Another Iraqi document, this one from the mid-1990s, was first reported in the New York Times on June 25, 2004. Authenticated by a Pentagon and intelligence working group, the document was titled "Iraqi Effort to Cooperate with Saudi Opposition Groups and Individuals." The working group concluded that it "corroborates and expands on previous reporting" on contacts between Iraq and al Qaeda. It revealed that a Sudanese government official met with Uday Hussein and the director of the IIS in 1994 and reported that bin Laden was willing to meet in Sudan. Bin Laden, according to the Iraqi document, was then "approached by our side" after "presidential approval" for the liaison was given. The former head of Iraqi Intelligence Directorate 4 met with bin Laden on February 19, 1995. The document further states that bin Laden "had some reservations about being labeled an Iraqi operative"--a comment that suggests the possibility had been discussed.

Bin Laden requested that Iraq's state-run television network broadcast anti-Saudi propaganda, and the document indicates that the Iraqis agreed to do this. The al Qaeda leader also proposed "joint operations against foreign forces" in Saudi Arabia. There is no Iraqi response provided in the documents. When bin Laden left Sudan for Afghanistan in May 1996, the Iraqis sought "other channels through which to handle the relationship, in light of his current location." The IIS memo directs that "cooperation between the two organizations should be allowed to develop freely through discussion and agreement."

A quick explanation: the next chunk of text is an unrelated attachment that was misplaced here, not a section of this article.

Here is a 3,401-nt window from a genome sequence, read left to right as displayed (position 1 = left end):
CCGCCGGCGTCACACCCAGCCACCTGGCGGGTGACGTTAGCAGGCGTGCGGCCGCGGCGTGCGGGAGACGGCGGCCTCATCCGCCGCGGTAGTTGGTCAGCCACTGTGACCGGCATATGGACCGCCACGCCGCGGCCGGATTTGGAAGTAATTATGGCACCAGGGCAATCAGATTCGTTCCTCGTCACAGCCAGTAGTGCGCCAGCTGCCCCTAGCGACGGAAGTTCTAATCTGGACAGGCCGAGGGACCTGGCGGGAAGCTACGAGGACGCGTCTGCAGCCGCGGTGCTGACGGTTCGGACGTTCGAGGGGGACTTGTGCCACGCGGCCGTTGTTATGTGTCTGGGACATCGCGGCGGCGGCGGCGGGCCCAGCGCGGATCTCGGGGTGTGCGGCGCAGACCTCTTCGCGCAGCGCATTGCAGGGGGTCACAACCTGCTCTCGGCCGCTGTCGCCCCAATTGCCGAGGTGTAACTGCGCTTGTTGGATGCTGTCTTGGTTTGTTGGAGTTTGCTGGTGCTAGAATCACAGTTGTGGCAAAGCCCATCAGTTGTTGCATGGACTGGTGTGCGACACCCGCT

In another instance, the new Pentagon study makes reference to captured documents detailing the Iraqi relationship with Abu Sayyaf, the al Qaeda affiliate in the Philippines founded by Osama bin Laden's brother-in-law. But the Pentagon study does not mention the most significant element of those documents, first reported in these pages. In a memo from Ambassador Salah Samarmad to the Secondary Policy Directorate of the Iraqi Foreign Ministry, we learn that the Iraqi regime had been funding and equipping Abu Sayyaf, which had been responsible for a series of high-profile kidnappings. The Iraqi operative informs Baghdad that such support had been suspended. "The kidnappers were formerly (from the previous year) receiving money and purchasing combat weapons. From now on we (IIS) are not giving them this opportunity and are not on speaking terms with them." That support would resume soon enough, and shortly before the war a high-ranking Iraqi diplomat named Hisham Hussein would be expelled from the Philippines after his cell phone number appeared on an Abu Sayyaf cell phone used to detonate a bomb.